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    F. Corbera: Thank you for you inquiry. In the interests of brevity, I believe it's best to respond to each of your questions by linking to the appropriate information. So here goes.... THE PROCESS OF SHIPPING TO RAVE FABRICARE It's as easy as packing your garments in a box, enclosing 2 forms and heading to your nearest FedEx, UPS or USPO facility. Our Nationwide Clean By Mail Service http://ravefabricare.com/convenience...l-service.aspx HOW RAVE FABRICARE DIFFERS FROM ORDINARY CLEANERS Wow, I could write a book! The most important thing to understand is that our philosophical approach to garment care is so very different. We're garment care craftsmen; we're not a cleaning/pressing/bagging production line/factory (even though we operate a 7,500 sq ft, state-of-the-art facility). We take one week to turnaround our garments; there's no same day or next day service or three day pickup/delivery service. We don't take short cuts and we don't compromise; if we can't take the time to do it right, we won't do it. It's the difference between Attolini and Abercrombie, the difference between Kabbaz and Kohls. Stu Bloom on Professional Garment Care http://askandyaboutclothes.com/Tutor...rmentCare.html Stu Bloom on Caring for Bespoke Garments http://askandyaboutclothes.com/Tutor...ngBespoke.html Maintenance: Clothing Cleaners http://asuitablewardrobe.dynend.com/...-cleaners.html Maintenance: A Modern Sponge and Press http://asuitablewardrobe.dynend.com/...and-press.html Maintenance: The Voice of Experience http://asuitablewardrobe.dynend.com/...xperience.html Your Dry Cleaning Bill of Rights http://ravefabricare.com/true-qualit...of-rights.aspx Your Shirt Laundry Bill of Rights http://ravefabricare.com/true-qualit...of-rights.aspx THE DISAPPEARANCE OF PROPER PRESSING In most cases, bad cleaning can be fixed (with effort and skill). But bad pressing can destroy a fine garment on it's very first pressing. When we talk about bad pressing we're typically talking about machine pressing: way too much steam, for way too long, at way too high a temperature, at way too high a pressure. Typically by a "presser" who has no technical skill/technique and no knowledge of the construction of the garment or it's drape. Most pressers with many years of experience have zero pressing skill/technique. They handle steam the way a child handles paint. Technique ALWAYS trumps experience. The overwhelming majority of the garments we care for are bespoke, made to measure, high fashion, specialty and couture garments. Accordingly, everything we do -- our in-house skills, processes, procedures, equipment, etc -- is dictated by the type of garments we care for. We couldn't operate like an ordinary "bang and hang" cleaner. We wouldn't be able to afford the liability insurance! Garment Maintenance http://tuttofattoamano.blogspot.com/...intenance.html Stu Bloom on Garment Maintenance http://tuttofattoamano.blogspot.com/...intenance.html AFFILIATE THREAD ON SF I'm a relative newcomer to SF. I'll have to look into this. Thanks for the heads up. SUMMARY You no longer have to send your bespoke garments across the pond for a sponge and press during the season or for a clean and press at the end of the season or as required. Questions? Email me at [email protected]. I'll be pleased to respond. Thanks for the opportunity to serve you. Best wishes, Stu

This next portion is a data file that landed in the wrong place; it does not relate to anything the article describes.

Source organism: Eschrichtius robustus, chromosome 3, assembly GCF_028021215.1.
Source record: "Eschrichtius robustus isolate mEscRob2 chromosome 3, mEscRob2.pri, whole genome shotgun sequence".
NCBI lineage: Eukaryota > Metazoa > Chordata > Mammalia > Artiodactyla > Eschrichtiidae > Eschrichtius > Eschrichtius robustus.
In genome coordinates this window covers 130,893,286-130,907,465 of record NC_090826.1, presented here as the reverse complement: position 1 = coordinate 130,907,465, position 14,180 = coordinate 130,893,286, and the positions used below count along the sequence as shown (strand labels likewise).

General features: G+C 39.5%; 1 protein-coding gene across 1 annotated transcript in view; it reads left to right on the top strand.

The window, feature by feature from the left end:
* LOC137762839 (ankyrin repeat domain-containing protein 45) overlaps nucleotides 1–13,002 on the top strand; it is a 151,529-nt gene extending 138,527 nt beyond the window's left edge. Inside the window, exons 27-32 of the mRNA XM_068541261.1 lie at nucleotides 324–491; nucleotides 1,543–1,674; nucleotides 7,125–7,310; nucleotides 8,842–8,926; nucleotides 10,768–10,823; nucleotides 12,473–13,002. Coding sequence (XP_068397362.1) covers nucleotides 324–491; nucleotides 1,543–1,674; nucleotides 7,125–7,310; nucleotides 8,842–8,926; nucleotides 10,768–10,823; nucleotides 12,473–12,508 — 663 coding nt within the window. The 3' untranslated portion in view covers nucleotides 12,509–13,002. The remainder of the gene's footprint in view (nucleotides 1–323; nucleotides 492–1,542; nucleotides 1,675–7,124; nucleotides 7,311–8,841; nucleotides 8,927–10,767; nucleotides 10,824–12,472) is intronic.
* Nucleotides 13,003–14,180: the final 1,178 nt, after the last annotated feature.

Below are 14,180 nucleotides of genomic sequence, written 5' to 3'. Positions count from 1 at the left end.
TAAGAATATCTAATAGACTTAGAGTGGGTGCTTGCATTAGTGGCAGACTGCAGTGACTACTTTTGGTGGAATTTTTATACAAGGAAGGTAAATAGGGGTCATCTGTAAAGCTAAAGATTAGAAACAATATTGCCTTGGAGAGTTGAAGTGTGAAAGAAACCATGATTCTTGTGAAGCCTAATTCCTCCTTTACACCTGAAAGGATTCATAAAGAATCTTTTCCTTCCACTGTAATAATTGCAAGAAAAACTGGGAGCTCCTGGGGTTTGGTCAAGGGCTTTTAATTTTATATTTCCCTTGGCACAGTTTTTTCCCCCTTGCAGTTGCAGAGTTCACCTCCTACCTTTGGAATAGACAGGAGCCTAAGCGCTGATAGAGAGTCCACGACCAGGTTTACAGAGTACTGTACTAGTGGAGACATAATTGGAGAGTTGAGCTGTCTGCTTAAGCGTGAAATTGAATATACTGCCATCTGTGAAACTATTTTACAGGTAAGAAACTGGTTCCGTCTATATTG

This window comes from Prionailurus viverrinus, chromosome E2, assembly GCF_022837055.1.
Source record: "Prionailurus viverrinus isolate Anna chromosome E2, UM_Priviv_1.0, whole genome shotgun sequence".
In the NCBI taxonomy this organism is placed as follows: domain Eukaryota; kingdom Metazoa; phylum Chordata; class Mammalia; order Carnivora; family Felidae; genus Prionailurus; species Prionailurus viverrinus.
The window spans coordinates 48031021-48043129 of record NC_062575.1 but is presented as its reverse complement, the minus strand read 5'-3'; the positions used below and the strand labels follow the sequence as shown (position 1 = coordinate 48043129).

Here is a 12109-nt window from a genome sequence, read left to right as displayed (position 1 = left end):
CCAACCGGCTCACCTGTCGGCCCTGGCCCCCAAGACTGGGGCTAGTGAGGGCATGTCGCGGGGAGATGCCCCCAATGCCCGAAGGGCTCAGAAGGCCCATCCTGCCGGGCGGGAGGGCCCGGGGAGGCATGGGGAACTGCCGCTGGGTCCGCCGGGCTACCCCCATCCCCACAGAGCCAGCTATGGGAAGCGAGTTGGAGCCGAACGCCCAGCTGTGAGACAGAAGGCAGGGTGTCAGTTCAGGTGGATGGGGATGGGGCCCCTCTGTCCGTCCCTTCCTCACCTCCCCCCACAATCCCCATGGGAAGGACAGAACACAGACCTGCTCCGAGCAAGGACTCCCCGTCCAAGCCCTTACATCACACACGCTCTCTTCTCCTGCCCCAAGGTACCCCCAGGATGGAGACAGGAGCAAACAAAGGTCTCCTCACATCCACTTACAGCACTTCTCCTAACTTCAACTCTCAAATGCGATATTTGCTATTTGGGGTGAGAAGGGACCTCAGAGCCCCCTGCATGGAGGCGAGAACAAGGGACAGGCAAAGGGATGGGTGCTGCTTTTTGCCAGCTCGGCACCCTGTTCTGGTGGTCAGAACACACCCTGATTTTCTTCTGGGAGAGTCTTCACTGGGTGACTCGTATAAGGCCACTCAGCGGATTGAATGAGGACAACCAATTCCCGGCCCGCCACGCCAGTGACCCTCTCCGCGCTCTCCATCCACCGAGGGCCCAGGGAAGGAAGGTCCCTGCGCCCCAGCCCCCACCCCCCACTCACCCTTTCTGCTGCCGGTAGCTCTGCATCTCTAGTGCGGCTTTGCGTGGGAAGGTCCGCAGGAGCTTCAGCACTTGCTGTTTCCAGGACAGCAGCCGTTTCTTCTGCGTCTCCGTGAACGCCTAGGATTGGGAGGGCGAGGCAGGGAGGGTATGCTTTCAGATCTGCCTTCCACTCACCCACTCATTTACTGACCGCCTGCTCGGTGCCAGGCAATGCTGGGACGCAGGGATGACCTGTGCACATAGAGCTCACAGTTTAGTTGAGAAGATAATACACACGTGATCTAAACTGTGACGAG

10. Fred H.

    Fred H. Senior member

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    PSA - Check your cashmere-lined gloves. Put on my favorite black pair today to find them TOTALLY moth-trashed. Somfabitch!
     


  11. archetypal_yuppie

    archetypal_yuppie Senior member

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    I wonder to what extent good hand washing of garments is less effective than dry cleaning?

    Obviously not an option for jackets/suits etc, but I've accumulated a decent amount of cashmere that I hand wash with Forever New. I'd rather not entrust it to a dry cleaner (or ship it across the country to Rave) if hand washing is likely to be sufficient.
     


  12. Unsanforized

    Unsanforized Active Member

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    I think this is good advice, but for what it's worth, moths just staged a Tet Offensive on my clothes, and of the two sweaters I lost (couched among many woolens) one of them had been dry cleaned and stored. Now, it was stored among other clothes that weren't dry cleaned, but only it and one other piece were moth-eaten, whereas the other garments had a few casings on them but no holes, or were unaffected.

    So, I guess what I'm pointing out is that the main nutrient they're looking for is wool fiber. Wool fiber can be garnished with condiments of person-debris, sure, and then they'll really go to town, but they'll still eat your stuff even if it's clean.
     
    Last edited: Aug 13, 2013


  13. GucciKid

    GucciKid Senior member

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    Take this for what it's worth, as I've no idea if what I do works or it's just a coincidence, but I don't dry clean anything when I store it for the season, and I haven't had a problem with moths thus far, despite the fact that I see them in my building quite frequently. I just take my jackets/trousers out and give them a bit of a brush/move them around about once a month while they're in storage, and so far I've had no problems. Do the same thing with sweaters/scarves, which are in a cedar dresser - take them out every once and a whilte, shake them around a bit, then put them back in the drawer.
     


  14. Unsanforized

    Unsanforized Active Member

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    I think the key to your success is you are periodically exposing your clothes. In my experience, the moths thrive in dark, cozy, inert environments. You're messing it up for them. I don't think it's a coincidence, though obviously you aren't guaranteed to be free of them forever.

    My latest problem arises from stupidly neglecting some of my drawers.
     
    Last edited: Aug 13, 2013


  15. michaeljacarino

    michaeljacarino New Member

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    Dried mint leaves are a good moth repellent - get a few sachets, put the leaves in, and hang in the closet. I don't find that the smell lingers on the clothes.